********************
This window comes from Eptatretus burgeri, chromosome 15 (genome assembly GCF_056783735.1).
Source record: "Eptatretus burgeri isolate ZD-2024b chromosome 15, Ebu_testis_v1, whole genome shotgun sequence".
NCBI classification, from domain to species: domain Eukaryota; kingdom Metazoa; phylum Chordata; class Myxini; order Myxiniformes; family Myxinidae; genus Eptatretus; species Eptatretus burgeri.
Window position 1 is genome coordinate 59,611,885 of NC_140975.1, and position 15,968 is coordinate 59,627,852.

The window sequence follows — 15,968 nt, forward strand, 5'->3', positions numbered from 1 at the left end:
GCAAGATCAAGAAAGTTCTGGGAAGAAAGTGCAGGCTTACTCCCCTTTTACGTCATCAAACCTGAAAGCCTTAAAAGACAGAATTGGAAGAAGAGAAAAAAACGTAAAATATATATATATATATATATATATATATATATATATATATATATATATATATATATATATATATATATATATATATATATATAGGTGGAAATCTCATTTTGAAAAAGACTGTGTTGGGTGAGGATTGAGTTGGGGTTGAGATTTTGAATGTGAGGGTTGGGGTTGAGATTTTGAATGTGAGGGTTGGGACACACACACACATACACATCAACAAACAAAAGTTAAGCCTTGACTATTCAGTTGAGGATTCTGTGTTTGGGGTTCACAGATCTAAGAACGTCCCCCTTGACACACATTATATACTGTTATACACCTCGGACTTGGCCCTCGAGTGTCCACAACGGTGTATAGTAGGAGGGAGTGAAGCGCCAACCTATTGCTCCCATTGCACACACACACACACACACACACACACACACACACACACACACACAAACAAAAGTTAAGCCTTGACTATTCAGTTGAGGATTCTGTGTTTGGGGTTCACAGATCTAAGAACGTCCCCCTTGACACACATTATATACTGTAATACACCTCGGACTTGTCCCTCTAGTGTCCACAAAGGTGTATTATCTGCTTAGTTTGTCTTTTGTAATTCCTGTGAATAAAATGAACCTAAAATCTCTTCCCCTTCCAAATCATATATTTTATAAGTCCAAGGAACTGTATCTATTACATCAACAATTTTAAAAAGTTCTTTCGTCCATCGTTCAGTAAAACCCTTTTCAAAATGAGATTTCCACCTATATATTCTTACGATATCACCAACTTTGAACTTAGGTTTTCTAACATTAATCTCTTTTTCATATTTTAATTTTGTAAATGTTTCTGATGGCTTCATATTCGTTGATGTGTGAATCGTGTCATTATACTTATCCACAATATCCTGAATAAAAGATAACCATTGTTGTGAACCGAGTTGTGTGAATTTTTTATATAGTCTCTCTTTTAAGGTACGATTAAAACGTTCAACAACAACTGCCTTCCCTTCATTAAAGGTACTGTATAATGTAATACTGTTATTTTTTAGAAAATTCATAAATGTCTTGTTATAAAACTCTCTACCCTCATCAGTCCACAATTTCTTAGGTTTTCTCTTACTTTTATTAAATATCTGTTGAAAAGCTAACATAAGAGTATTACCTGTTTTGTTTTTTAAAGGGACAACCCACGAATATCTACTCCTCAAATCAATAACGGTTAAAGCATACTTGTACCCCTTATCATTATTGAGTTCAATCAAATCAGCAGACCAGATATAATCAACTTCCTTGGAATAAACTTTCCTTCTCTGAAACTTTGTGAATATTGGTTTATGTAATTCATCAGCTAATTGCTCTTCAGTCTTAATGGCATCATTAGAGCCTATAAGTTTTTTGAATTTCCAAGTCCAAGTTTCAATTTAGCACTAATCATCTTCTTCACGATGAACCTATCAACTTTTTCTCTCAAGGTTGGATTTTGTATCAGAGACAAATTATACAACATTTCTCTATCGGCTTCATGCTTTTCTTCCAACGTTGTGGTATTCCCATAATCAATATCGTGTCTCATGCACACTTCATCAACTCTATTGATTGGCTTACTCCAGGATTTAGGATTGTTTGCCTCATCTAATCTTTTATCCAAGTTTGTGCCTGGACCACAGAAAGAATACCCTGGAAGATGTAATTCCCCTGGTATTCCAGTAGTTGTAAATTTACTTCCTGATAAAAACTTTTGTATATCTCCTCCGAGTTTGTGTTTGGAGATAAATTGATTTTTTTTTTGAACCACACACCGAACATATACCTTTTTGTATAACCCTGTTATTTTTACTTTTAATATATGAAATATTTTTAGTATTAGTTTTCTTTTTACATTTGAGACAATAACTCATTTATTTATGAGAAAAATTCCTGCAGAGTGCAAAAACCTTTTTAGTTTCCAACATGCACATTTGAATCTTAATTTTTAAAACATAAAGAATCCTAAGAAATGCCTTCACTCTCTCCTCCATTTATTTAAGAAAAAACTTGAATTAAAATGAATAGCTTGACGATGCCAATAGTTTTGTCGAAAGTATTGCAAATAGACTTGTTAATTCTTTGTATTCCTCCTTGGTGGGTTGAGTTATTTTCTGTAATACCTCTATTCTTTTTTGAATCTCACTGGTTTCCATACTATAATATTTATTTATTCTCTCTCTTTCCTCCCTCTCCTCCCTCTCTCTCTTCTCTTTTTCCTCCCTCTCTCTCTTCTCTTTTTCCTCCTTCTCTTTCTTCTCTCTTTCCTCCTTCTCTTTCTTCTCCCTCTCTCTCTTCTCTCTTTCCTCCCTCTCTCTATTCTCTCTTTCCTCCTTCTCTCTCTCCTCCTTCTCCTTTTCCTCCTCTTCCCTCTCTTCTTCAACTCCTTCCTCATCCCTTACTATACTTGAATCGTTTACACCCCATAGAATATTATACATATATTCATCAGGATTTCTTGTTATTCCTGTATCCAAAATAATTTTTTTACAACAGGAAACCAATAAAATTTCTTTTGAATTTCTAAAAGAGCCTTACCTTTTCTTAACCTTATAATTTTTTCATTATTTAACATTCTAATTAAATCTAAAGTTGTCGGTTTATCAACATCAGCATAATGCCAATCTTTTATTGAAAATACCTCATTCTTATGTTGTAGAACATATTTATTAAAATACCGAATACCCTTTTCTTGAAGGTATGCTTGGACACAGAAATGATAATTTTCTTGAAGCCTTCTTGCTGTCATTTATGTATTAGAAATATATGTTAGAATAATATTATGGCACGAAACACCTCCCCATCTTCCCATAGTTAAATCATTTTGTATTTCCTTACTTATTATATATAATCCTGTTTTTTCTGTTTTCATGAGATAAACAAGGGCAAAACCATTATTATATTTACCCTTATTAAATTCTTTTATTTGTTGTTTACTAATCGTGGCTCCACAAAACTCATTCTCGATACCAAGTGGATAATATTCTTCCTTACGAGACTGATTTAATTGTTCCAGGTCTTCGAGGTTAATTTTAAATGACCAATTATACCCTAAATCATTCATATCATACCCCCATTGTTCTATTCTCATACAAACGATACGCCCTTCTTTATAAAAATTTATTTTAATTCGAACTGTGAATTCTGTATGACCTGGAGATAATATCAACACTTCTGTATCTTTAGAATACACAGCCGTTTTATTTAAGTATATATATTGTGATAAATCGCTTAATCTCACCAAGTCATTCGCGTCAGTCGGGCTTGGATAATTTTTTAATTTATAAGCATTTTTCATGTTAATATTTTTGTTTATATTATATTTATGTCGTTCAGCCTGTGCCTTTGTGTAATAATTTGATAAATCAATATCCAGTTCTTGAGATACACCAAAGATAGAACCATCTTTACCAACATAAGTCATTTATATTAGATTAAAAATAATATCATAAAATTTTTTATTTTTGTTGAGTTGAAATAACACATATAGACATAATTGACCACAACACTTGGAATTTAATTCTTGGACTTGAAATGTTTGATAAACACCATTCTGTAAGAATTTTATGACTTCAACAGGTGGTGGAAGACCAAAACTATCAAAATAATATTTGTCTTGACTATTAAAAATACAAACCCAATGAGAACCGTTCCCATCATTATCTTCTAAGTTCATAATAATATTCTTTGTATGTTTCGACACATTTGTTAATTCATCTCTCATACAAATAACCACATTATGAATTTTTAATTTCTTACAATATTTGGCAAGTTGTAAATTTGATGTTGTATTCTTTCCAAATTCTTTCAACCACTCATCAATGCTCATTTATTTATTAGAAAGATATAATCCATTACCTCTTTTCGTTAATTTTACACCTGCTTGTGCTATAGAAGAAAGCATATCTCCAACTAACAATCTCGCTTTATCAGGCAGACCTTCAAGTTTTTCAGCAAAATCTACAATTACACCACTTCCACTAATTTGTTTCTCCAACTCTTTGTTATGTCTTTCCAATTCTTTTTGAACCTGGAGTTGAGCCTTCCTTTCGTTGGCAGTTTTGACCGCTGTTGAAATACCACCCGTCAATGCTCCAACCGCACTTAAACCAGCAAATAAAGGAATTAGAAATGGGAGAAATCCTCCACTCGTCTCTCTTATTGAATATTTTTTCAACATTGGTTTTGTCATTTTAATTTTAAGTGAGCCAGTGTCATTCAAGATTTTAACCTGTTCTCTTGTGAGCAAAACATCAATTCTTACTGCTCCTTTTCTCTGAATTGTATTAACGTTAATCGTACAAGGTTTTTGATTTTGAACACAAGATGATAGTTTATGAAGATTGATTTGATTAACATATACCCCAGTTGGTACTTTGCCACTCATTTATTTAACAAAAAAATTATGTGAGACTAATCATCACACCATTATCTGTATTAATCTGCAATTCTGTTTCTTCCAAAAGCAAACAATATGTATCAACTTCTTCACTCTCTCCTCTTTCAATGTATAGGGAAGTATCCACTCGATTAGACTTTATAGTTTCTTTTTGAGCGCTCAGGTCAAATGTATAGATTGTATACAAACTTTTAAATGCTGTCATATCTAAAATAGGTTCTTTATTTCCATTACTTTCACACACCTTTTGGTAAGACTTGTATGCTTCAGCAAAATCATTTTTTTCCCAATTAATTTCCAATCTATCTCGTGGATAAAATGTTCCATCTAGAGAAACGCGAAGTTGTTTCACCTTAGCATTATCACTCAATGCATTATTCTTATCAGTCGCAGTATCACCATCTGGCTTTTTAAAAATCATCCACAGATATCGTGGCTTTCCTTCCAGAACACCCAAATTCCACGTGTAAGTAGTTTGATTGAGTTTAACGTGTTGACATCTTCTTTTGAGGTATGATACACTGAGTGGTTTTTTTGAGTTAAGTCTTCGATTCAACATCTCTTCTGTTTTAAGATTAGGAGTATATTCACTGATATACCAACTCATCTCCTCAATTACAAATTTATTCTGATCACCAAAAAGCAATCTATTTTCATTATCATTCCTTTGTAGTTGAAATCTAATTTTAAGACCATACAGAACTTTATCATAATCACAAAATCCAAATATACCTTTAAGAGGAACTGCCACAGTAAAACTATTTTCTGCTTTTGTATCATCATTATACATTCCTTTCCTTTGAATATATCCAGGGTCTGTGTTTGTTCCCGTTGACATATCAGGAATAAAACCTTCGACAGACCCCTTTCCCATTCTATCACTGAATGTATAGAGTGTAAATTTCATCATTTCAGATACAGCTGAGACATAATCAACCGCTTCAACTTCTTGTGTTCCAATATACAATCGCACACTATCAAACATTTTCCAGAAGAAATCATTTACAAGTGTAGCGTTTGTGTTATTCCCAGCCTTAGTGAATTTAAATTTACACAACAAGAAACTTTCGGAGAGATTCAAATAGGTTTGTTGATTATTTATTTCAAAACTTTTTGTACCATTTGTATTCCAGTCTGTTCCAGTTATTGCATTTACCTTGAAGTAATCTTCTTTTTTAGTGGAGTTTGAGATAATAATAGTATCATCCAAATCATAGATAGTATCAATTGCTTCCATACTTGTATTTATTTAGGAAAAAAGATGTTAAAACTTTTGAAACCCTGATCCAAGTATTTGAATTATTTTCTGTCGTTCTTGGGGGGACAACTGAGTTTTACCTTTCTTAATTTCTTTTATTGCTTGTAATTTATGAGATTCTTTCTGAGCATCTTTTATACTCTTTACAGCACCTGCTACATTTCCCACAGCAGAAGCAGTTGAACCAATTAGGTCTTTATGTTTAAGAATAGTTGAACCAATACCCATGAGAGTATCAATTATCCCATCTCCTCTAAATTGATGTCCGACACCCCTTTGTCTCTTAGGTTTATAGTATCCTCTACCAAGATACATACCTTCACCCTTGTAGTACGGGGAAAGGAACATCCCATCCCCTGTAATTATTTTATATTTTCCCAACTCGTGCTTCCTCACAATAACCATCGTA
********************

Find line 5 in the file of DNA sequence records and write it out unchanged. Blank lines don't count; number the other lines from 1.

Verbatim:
The window sequence follows — 15,968 nt, forward strand, 5'->3', positions numbered from 1 at the left end: